The impact of the federal government shutdown on communities of color, immigrants, families living in poverty, Native Americans and the non-insured has been the focus of the coverage in the ethnic and community press this week after all non-essential federal services were suspended on October 1.
An article by Imara Jones for Colorlines reports that the impact of the shutdown depends on how long it stays in effect. If it continues for weeks or more, already marginalized communities will especially feel the sting. The following is her list of the forecast if the Congressional stalemate continues.
Health needs delayed: The 110 million Americans already in Medicare —the government health program for the elderly— and Medicaid —the federal and state partnership to provide health insurance to the working poor and their children— will continue to receive the services and treatment that they need. However new applications to these programs will be delayed until the government reopens.
Impaired ability to fight disease: The Centers for Disease Control will scale back the monitoring of the spread of infectious diseases and the National Institutes of Health will do the same for critical research into life-saving treatments until the lights come back on.
More people hungry: The Supplemental Nutrition Assistance Program (SNAP), commonly referred to as food stamps, will continue to provide its $33 of weekly assistance to the 48 million Americans who currently receive it. However, the Women Infants and Children Program (WIC) —which covers seven million children and infants, and their mothers— will temporarily end. The program will restart once the government reopens.
Poor kids set back: Funds for the one million children in Head Start will technically expire today [October 1], but only a smattering of locations will be forced to immediately close their doors. However, more programs will run out of money and come under pressure the longer this goes on. The same is true for Title I education grants, which provide badly needed assistance to 20 million children in the nation’s poorest school districts. Also, review of new student loan and federal grant applications will be delayed.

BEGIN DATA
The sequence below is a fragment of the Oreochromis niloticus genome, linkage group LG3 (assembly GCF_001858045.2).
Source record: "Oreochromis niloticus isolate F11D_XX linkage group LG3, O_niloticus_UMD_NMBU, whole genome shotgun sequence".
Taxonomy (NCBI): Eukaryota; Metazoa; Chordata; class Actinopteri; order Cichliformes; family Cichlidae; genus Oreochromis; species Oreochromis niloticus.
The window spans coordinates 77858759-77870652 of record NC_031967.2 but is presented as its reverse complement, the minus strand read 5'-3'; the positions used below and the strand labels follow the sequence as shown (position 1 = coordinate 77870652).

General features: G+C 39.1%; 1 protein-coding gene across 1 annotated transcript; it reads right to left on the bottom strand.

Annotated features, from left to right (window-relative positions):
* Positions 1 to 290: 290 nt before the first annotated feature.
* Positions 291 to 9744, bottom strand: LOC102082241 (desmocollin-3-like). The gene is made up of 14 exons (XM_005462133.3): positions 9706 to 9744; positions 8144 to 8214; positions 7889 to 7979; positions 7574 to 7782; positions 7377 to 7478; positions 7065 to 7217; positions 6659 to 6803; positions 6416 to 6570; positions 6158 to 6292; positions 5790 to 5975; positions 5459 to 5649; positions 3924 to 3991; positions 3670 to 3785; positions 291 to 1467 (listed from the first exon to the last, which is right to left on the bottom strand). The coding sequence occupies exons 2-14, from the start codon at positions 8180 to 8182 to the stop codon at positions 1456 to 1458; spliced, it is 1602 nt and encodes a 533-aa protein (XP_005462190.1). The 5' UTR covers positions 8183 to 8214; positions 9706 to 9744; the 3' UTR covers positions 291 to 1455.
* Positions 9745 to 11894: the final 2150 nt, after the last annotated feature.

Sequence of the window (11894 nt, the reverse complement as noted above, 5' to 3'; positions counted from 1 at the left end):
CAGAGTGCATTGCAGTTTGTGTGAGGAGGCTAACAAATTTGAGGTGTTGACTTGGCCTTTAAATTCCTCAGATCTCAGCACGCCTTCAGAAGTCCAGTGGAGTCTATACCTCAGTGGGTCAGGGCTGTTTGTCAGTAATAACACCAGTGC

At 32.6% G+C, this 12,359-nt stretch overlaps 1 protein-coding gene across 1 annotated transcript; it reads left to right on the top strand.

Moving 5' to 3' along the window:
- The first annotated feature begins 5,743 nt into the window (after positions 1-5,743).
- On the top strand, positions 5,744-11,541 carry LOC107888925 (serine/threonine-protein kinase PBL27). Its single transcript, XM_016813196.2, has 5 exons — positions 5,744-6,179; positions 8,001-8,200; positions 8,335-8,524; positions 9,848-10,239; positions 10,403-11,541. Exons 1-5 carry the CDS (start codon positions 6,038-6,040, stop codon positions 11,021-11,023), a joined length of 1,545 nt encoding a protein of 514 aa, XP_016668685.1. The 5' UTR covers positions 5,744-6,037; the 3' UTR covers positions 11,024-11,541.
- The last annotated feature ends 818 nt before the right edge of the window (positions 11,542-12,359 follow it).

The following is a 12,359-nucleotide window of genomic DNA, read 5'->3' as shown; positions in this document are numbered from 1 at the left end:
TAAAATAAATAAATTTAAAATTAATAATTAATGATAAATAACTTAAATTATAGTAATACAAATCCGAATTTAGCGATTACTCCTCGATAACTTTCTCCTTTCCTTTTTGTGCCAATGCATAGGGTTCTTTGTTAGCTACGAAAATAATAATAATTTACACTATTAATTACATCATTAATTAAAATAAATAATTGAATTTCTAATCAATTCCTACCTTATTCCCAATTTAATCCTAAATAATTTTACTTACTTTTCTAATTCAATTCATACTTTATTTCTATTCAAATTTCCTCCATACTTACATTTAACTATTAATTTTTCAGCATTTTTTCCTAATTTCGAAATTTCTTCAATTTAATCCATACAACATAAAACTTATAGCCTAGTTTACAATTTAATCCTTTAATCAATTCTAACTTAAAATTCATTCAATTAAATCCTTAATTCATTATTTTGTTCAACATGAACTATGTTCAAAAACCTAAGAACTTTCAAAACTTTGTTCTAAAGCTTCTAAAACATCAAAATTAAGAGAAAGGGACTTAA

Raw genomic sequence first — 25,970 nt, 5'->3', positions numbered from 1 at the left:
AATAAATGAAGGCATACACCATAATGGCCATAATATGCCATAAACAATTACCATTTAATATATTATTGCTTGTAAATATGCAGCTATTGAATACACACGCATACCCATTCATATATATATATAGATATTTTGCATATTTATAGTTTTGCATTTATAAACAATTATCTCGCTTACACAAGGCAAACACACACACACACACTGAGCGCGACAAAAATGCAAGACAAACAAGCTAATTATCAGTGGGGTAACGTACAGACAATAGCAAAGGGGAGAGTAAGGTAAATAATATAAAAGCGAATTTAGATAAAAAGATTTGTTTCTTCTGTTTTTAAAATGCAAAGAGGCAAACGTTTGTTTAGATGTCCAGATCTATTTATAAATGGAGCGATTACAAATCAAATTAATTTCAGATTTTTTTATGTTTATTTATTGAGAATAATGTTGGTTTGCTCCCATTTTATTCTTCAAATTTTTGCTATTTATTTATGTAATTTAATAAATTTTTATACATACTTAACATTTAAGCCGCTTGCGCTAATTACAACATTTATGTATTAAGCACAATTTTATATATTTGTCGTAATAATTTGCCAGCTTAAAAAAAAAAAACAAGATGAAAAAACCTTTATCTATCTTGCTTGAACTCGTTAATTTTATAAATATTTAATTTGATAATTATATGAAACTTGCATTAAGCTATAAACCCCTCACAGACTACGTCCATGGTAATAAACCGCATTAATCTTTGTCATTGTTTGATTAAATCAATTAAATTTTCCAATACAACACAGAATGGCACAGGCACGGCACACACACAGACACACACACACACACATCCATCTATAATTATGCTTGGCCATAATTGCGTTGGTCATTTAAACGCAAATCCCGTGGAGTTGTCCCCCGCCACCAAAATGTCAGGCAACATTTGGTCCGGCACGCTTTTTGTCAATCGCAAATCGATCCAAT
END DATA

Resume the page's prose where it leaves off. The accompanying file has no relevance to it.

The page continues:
Housing at risk: The Federal Housing Administration, which underwrites four out of every 10 mortgages in the United States and is crucial for working families entering the housing market, will not process new home loans during an extended shutdown. Housing vouchers for the working poor and the homeless will also be at risk the longer this goes on.
More immigration delays: Border patrols and enforcement will continue during the shutdown, but new visa and citizenship applications will be stalled until the government is back to work.
As mentioned above, the future of the Special Supplemental Nutrition Program for Women, Infants and Children (WIC), which helps some 9 million low-income women and children under 5 nutritional deficits, also depends on how long the shutdown goes on. Some state programs could run out of funds as soon as next week and not be able to provide participants with opportunities to buy fresh foods and infant formula.
According to El Diario-La Prensa, about 45 percent of the 9 million women, pregnant or with infant children, who depend on WIC are Latina. Another El Diario-La Prensa piece, by Cristina Loboguerrero, gives the potential WIC crisis a local angle.
In New York, where there are close to half a million participants registered in the program, each receives around $70 per month in vouchers. The most essential are those that allow for the purchase Enfamil baby formula for children with sensitive stomachs, which has a market value of $18.
In another article on Colorlines, Brentin Mock reports that while many in the Department of Justice will continue working, much of the staff in the agency’s subdivisions will not.
Among those is the Civil Rights Division, which is furloughing 71 percent of its employees, according to a copy of the Justice Department’s shutdown contingency plan.
Of the division’s 634 employees, 182 will stay on board, including 134 attorneys. Also hit: the general Civil Division with 71 percent of its 1,310 employees on furlough and the Executive Office for Immigration Review, which would lose 70 percent of its 1,339 employees.